I think human nature is to divide. I remember in high school there were the typical cliques of cheerleaders, jocks, cowboys, stoners, and then there was another group that hated cliques so much that they started their own clique defined and unified by their hatred of cliques.

In my life I have experienced times in the in crowd, the out crowd and the crowd defined by their hurts from other groups. Unity is a spiritual discipline as much as love is. In my early days as a Christian my view of things was pretty myopic. I would like to think I've matured and grown in this area but I know that everything in this world pushes us to creating barriers in relationships. I don't think there is any church or community that doesn't struggle with this. Looking at the New Testament divisions have been a struggle since the days of the early church.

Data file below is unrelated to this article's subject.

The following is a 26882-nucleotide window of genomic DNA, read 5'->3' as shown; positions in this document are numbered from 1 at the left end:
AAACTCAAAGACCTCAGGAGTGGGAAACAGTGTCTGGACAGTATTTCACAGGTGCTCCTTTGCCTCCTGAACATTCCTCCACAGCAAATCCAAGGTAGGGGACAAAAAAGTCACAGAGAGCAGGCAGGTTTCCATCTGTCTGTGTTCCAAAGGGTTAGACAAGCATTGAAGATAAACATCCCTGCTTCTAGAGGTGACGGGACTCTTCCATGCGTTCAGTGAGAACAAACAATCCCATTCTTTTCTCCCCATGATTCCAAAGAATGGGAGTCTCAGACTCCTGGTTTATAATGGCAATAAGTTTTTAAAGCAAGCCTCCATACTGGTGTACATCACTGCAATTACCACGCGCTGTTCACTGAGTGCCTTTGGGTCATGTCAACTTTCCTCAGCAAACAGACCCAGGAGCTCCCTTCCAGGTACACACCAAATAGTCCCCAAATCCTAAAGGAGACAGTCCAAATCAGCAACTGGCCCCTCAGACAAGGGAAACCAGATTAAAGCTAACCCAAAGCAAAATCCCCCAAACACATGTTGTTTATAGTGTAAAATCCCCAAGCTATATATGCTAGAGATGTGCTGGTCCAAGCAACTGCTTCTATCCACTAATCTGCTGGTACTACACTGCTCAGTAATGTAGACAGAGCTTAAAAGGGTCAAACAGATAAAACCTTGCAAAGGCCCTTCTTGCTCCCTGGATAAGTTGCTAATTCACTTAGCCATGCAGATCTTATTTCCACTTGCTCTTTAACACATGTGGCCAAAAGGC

greenturtle said...

Yeah, "the more things change, the more they remain the same."

And I've always been one to try and extend the olive branch over and over again. Based on the idea that I'm not the same person I was 10 years ago, so they probably aren't either.

Sometimes it brings good results, and sometimes I find that they're no different.

I've been asked before, is it anything I'm doing that's causing me to not be accepted, that I could do differently?

Oh I'm sure there has been; I've never been known for my fine social skills. They've slowly improved over the years, though; I've developed them by trial and error-- mostly error.

In some cases though, it's because I speak the truth, which threatens the status quo. People generally don't like that. Jesus made a lot of people mad that way. "The more things change, the more they remain the same."

In fact that leads to another bible verse I like, which says that if a group doesn't accept you, shake the sand off your feet and walk away.

I SHOULD have taken in that concept, several years before I actually did. It would have saved me a lot of heartache.